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10. Bludso’s

It’s Texas by way of L.A. at this barbecue joint and the Number One seller is their juicy brisket. It’s considered some of the best BBQ in the city and offers a very tempting and abundant Texas Sampler cause, as they say, everything is bigger in Texas (even if you are in L.A.)

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11. Langer’s/Canter’s/ Nate ‘n’ Al’s

Like the Cole’s v. Philippe’s debate, we can’t choose our favorite among these iconic delis. Canter’s is one of L.A.’s oldest delis- it was a favorite hangout spot for Guns N’ Roses-  and it’s open 24 hours so you can tuck into matzo ball soup or their baked goods temptingly on display any hour of the day. Langer’s #19 with hot pastrami , coleslaw and their famous double-baked bread is all the rage and it’s considered one of the best pastrami sandwiches in the country so there will be a line but it will be worth it.  Nate ‘n Al has been a fixture in Beverly Hills for 70 years where some of Hollywood’s finest have dined and yet it retains a homey vibe with the home-style cooking to match.


12. Guisados

It’s really not hard to find a good taco in L.A. but if you want to taste something a little different but still authentic and only available in L.A. than this is the spot. A guisado is a stew so basically it’s not something you think of putting on a tortilla but that’s exactly what Armando de la Torre did and it turns out it’s delicious. First-timers should order the taco sampler (six mini tacos) with the tinga de pollo and the calabacitas.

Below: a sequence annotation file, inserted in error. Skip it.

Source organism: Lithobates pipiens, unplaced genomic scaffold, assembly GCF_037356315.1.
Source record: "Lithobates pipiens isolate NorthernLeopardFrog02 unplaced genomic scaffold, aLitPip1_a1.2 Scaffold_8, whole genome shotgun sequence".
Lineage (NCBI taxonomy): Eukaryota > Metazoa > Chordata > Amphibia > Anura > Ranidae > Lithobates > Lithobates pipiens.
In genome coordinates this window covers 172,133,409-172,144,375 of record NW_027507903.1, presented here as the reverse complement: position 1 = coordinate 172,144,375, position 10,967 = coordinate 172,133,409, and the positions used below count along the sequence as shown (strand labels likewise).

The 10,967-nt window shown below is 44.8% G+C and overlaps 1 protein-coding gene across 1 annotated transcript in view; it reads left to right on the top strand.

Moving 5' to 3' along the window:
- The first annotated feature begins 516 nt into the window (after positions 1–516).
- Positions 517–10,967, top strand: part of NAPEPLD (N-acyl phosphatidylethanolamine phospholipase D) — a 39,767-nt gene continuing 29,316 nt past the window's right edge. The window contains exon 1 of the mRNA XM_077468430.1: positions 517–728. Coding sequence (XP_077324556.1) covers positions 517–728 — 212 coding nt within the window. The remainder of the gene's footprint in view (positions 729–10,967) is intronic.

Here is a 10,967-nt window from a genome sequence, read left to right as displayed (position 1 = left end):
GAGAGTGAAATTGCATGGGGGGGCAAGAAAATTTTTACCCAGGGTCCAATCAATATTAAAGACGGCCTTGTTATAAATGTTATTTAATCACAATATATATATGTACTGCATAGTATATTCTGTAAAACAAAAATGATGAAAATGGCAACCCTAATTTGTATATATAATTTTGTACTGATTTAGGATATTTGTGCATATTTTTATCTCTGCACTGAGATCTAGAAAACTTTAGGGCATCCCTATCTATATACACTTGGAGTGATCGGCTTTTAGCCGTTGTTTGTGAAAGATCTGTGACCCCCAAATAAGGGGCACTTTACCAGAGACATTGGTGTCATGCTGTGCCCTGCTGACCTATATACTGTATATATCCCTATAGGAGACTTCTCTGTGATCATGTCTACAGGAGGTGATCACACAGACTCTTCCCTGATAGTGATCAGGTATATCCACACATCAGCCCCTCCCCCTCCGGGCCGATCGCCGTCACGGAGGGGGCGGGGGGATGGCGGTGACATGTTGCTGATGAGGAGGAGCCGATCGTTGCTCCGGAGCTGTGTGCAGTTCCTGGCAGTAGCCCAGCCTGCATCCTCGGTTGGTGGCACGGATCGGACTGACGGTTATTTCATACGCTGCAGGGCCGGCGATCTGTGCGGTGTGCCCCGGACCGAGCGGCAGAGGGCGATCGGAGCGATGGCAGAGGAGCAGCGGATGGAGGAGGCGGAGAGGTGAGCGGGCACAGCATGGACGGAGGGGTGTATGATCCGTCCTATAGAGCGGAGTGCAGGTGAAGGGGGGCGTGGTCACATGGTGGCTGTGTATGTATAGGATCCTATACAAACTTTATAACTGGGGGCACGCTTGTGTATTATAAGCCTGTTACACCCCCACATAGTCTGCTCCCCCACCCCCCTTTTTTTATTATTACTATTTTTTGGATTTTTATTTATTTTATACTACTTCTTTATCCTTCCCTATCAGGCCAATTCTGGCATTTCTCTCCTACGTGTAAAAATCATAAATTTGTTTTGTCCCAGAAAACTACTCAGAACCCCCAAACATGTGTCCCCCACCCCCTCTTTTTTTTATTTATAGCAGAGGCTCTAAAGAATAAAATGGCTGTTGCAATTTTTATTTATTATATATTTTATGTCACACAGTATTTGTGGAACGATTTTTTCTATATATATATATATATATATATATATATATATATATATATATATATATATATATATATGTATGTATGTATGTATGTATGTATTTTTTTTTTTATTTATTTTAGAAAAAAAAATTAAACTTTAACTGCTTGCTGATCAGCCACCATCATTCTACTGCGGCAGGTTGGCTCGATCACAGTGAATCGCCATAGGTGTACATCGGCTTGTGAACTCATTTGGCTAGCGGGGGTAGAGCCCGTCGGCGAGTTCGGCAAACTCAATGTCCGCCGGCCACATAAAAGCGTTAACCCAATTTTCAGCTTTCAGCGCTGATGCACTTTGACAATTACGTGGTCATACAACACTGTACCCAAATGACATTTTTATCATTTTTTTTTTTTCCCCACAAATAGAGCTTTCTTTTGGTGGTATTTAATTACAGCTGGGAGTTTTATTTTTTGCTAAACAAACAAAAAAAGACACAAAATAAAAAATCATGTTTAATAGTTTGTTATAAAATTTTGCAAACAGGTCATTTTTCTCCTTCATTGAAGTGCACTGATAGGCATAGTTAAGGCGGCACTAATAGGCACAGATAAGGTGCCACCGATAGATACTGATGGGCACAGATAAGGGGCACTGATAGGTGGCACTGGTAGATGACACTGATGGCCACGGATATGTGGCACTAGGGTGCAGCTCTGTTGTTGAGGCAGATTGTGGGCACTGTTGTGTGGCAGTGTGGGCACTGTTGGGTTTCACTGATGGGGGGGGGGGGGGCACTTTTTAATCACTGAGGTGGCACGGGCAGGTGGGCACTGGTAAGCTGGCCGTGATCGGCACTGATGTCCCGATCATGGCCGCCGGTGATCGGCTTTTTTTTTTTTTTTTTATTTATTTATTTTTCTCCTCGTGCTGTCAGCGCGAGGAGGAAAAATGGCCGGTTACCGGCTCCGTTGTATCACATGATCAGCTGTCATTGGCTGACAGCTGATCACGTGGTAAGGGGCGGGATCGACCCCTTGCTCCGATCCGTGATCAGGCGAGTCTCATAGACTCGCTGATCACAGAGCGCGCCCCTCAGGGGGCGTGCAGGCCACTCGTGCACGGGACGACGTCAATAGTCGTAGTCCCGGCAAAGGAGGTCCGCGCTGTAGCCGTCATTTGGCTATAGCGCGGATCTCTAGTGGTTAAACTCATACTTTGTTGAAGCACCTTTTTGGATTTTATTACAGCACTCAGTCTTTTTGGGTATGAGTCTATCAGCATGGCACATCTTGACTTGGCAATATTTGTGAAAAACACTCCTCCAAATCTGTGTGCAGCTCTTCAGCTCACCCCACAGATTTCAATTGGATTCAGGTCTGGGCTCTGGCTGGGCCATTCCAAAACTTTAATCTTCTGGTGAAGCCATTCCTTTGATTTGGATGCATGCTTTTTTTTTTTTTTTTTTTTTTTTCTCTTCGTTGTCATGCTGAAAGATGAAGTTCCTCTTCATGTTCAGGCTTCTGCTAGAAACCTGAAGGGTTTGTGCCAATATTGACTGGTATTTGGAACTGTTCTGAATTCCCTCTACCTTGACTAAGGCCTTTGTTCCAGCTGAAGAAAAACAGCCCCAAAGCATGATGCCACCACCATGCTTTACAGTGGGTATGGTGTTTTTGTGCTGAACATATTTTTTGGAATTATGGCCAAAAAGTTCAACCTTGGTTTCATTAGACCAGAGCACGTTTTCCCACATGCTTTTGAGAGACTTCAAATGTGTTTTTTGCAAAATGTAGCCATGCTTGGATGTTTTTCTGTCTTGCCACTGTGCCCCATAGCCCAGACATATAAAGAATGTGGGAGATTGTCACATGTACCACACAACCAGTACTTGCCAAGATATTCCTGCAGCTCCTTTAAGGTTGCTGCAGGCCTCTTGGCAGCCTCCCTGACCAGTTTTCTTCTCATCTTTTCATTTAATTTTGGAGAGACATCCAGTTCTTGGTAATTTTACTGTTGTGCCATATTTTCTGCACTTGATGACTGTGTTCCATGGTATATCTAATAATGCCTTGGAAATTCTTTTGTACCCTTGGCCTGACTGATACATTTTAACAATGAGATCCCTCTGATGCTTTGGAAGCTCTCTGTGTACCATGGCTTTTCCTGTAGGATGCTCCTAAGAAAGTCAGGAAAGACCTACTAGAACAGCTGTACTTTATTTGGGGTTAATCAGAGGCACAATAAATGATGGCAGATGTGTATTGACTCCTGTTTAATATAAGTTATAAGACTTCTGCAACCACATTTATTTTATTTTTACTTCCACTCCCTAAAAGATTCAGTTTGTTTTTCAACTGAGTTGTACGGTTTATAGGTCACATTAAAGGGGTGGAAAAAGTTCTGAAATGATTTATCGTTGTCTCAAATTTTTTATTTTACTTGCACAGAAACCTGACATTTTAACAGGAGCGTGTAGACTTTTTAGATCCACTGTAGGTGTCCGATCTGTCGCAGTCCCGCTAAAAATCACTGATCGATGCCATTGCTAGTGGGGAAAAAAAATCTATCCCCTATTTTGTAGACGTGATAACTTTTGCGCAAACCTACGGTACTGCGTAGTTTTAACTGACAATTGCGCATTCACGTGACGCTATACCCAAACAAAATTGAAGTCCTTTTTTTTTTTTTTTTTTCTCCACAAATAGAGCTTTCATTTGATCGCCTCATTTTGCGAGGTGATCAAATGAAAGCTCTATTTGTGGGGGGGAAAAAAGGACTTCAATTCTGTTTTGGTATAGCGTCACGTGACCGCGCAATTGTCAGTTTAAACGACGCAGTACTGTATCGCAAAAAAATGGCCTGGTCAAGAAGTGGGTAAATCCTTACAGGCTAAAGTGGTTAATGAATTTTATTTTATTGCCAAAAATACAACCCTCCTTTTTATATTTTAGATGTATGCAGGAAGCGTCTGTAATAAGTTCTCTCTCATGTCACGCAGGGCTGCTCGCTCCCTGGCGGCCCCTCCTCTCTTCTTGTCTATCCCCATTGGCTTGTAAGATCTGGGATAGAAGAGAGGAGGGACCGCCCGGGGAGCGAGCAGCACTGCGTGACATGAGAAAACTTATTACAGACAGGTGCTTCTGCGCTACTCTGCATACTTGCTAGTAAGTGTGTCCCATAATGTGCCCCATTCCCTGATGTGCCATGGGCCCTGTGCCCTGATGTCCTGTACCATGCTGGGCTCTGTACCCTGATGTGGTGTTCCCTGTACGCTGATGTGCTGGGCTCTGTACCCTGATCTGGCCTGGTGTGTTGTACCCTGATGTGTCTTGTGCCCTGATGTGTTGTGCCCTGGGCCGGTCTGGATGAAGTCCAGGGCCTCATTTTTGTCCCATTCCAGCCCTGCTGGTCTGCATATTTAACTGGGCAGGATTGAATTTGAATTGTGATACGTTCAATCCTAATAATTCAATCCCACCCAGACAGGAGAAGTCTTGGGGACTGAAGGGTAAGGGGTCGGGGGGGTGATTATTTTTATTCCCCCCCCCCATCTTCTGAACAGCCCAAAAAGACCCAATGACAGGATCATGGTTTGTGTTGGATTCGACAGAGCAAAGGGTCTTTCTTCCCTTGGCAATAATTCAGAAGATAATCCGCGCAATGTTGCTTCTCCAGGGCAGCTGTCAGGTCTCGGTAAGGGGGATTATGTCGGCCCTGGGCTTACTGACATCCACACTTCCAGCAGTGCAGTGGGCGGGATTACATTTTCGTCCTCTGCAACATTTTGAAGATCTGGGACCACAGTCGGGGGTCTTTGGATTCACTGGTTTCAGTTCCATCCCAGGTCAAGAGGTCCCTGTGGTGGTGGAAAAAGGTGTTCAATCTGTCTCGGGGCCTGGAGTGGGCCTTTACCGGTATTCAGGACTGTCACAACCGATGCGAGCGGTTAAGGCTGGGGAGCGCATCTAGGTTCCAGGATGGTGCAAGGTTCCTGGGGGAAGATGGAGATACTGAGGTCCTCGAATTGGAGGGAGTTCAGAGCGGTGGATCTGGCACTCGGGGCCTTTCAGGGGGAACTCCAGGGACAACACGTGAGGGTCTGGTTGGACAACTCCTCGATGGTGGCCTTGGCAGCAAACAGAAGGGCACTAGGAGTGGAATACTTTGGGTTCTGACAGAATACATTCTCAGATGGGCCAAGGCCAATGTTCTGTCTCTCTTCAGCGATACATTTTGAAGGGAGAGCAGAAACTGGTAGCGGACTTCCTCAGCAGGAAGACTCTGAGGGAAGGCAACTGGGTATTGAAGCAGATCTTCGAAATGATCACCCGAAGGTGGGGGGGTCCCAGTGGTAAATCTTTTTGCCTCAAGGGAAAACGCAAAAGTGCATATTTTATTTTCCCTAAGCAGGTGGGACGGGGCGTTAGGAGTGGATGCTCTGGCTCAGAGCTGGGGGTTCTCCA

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13. Pink’s Hot Dogs

Chances are anyone visiting L.A. has probably heard of Pink’s and for good reason. Purists will say the best place to get Pink’s is at the original shack on La Brea. They have all kinds of dogs (I’m partial to the Lord of the Rings) some named after celeb fans like the Ozzy Spicy Dog and others an ode to places like the Mulholland Dr. dog but what makes them really stand out is the snap of the dog and the fact that they’re made to order.

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14. Chego

Chef and founder Roy Choi is a culinary star in L.A.  and credited with popularizing the food truck movement. The Kogi food truck introduced Angelenos to Korean- Mexican fusion with dishes like kimchi quesadillas and short rib burritos which caused many foodie tongues to start wagging for the marriage of flavors of two of L.A.’s most popular foods.  Chego was his first foray into a brick and mortar eatery and unlike Kogi, it’s all about a more familiar combo- rice and meat- while still fusing Korean and Mexican flavors. Locals rave about the ooey gooey fries (as they should) but first-timers should definitely try The Beefy T bowl.

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Tommy’s Original

The OG chili burger from Tommy’s started in a shack in L.A. in 1946. Do it!

When someone comes to visit you in L.A. for the first time, where do you insist they have to eat? Let us know in the comments below!